That stuck with me, as even when I’m completely alone, disconnected, destitute, etc, I still continue the social kayfabe by talking to myself at length like a dumbass. If I wasn’t so attached to the material, un-mystical world, I would move to the Maine wilderness as well. That’s like, Heidegger’s wet dream right? I would build a fort and be chill forever. Call it “Chateau Neurotic.”

Is your existence as compared to your nonexistence something which can be justified?

Absolutely not. I feel like, especially through the proliferation of content, people are starting to resemble aggregates of signs rather than actual subjects– and not just typical semiology– like everyone’s little sphere of ideas is taking on such incredible movement with the internet impinging that it makes me dizzy. Like I can’t tell– and maybe it’s just me– my friends’ content online from my friends’ content offline, to me, it’s a continuum, not a difference, and both are larger than the Cartesian vision of the self could ever be. Nonexistence of the flesh, or I guess the end of being-in-the-world, is then a paradox, as the content I have created will still exist in the world after I– as in my body– am long gone, morphing and reacting to stimuli as a typical subject does without my guidance. I guess I’m the functional end of my content’s chain of signification, but that’s only my view of it, and you could certainly argue that me thinking quaintly that I’m the center of my art is violent towards the art itself.  What’s that one quote, the kind that gets shared on facebook in inspirational image-macro form– “Everyone dies twice, once when you stop living and again when people stop talking about you” or something like that? That’s kinda it, but it’s kinda not, as that quote implies a difference, and a sort of solipsism that I’m not particularly keen on. Music especially embodies so much mystical, information about the canon from which it emerges that each song really is a space in its own separate existence.

Are you afraid that everything will happen?

There’s no way that everything will happen. Everything is a byproduct of an imperfect language, a kind of crude shorthand. What is actual will happen, I’m positive, but everything as the summation of all that is actual and un-actual is impossible and also ineffable. But yes, I am afraid regardless, or I guess more anxious and unsure than afraid outright. Thinking about this makes me feel very, very hungry.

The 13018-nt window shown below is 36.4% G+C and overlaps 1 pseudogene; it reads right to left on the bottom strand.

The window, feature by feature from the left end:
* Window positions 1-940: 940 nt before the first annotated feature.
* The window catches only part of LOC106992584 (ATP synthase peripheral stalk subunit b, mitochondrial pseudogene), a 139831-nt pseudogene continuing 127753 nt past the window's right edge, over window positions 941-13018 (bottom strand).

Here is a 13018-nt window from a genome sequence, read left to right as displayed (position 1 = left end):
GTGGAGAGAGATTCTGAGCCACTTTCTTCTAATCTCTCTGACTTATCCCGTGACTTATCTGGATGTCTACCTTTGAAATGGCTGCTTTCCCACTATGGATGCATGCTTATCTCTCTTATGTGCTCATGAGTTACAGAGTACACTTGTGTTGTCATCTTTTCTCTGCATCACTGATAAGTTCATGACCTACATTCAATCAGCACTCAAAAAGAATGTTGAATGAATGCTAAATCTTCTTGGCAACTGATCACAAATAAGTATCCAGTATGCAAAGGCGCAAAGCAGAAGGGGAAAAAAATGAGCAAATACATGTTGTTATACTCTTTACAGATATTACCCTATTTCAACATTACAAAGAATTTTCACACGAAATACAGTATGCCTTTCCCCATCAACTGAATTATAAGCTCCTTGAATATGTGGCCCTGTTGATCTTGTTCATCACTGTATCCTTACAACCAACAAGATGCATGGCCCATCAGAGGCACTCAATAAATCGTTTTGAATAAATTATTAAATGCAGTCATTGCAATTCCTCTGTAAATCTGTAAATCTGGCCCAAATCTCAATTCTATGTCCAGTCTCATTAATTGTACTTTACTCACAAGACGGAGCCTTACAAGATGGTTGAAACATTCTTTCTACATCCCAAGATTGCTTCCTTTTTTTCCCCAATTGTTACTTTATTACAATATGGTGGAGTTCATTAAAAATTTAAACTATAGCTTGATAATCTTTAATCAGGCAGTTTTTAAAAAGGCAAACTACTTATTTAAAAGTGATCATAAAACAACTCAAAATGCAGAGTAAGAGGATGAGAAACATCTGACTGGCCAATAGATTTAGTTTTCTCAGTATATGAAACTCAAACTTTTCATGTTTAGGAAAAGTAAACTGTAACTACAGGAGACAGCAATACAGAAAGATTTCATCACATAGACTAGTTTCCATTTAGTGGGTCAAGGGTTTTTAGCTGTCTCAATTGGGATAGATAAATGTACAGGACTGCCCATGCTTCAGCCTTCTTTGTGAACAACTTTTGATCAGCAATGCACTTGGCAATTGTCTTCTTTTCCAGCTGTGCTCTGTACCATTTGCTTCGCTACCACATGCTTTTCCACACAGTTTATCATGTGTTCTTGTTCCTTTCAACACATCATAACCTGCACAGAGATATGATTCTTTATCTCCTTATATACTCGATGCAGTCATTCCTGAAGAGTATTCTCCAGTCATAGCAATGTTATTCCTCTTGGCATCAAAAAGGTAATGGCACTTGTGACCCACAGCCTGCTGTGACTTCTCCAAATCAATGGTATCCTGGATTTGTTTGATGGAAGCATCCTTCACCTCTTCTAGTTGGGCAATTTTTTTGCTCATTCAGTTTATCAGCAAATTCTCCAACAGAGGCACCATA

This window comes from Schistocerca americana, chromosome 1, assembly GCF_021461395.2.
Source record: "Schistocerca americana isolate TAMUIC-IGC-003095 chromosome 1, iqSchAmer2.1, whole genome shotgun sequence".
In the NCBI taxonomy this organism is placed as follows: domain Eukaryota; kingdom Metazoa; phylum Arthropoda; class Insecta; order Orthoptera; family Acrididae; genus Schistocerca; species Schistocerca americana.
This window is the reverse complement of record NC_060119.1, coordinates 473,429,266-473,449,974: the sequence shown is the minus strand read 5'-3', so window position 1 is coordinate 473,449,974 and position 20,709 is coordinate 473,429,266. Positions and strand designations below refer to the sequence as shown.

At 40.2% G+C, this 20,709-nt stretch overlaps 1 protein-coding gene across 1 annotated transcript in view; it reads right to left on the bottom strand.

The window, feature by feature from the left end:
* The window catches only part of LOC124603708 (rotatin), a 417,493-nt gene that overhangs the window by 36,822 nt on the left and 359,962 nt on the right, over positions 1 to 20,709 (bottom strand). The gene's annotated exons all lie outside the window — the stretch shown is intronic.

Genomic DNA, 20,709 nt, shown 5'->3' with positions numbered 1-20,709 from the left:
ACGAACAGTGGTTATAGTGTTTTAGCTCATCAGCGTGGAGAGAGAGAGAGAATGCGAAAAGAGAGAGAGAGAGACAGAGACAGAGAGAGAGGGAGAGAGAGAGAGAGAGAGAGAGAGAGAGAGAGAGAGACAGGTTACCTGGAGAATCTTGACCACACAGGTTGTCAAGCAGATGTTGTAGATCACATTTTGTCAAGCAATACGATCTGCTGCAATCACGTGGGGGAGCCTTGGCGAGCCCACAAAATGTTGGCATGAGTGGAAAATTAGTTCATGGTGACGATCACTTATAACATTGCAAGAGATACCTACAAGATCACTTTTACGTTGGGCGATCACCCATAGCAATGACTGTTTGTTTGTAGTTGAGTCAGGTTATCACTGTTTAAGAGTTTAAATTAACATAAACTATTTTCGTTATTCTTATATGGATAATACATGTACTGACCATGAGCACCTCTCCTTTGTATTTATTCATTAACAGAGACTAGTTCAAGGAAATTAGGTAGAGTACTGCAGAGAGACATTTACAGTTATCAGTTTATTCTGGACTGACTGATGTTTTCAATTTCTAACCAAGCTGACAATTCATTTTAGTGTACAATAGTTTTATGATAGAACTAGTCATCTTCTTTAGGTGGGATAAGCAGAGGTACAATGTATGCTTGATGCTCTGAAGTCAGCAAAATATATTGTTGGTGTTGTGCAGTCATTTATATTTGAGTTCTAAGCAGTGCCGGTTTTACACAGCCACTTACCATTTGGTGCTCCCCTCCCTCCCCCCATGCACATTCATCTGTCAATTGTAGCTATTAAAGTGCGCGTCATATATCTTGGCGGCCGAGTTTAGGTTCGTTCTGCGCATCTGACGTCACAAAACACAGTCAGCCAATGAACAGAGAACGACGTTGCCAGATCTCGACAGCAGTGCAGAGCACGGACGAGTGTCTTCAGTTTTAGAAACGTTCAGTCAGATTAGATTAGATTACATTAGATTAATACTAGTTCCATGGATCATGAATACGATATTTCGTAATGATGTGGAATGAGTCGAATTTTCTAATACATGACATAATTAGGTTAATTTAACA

“I think, therefore I am” or “I am, therefore I think”

Don’t put Descartes before the horse! (I learned that joke from Siri.)

If Donald Trump is an example of increased entropy in the universe, what are other contemporary examples?
Advertizing algorithms
Young Thug’s career
Steve Reich’s Clapping Music
Audio compression
Pepe the frog
Every iteration of Smash That MF Like

Existential Little Interviews Vol. 58: Epsom

Supa Bwe – Brujería + Hella Shields (Clear Skies)

“Never give a finesser the chance to finesse, you gon loose everything”

Supa Bwe is about to release his next project, Down Comes The Spaceman, and gives us a taste of what’s to come with two new singles, “Brujería” and “Hella Shields (Clear Skies).” He collaborated with Shepard Hues on production for “Brujería,” it’s an intense, haunting beat that perfectly fits Supa’s words of warning. He claims to not practice brujería (Spanish for witchcraft), although I’m not sure I believe him, his music casts spells.

“It’s gon be alright
Baby live your life”

“Hella Shields (Clear Skies)” is emotional and bare, Supa speaks directly of pain and loss. The title of the track makes me think of one of my favorite Hurt Everybody songs, Hella Ligtning/Hella Swords, though the tone of “Hella Shields (Clear Skies,)” is darker and finds Supa Bwe solo. Be sure to catch Supa’s first solo show in Chicago at Reggies on April 14.


Beach Jesus Feat. Cae Jones – Helsinki

Beach Jesus are back with the single, “Helsinki,” fresh off the release of their second EP, This Time Last Year. Produced by Jaro, “Helsinki” is an excellent representation of what I like so much about the quartet; very interesting, mercurial production and vocals with heart and smart wordplay. In “Helsinki” they talk about life, love and challenge while Jommis infuses his verse with humor in lines like, “I’m one coffee table away from having a dinner party with aristocrats that act snobby and only eat the most expensive almonds. I should stop it,” and “Trying to swallow caviar after drinking champagne is more work than it’s worth.” Chando comes next with a heavier vibe and then Chicago singer/rapper Cae Jones is featured, he sounds optimistic and smooth. Chris Orta has created all of Beach Jesus’ recent cover art and this one is particularly striking. Press play and let Beach Jesus and Cae Jones take you to their “Helsinki.”

1833 Mix Series, Vol 86: TRANCE.BIZ (ete 2012)

Included below is a brief interview with TRANCE.BIZ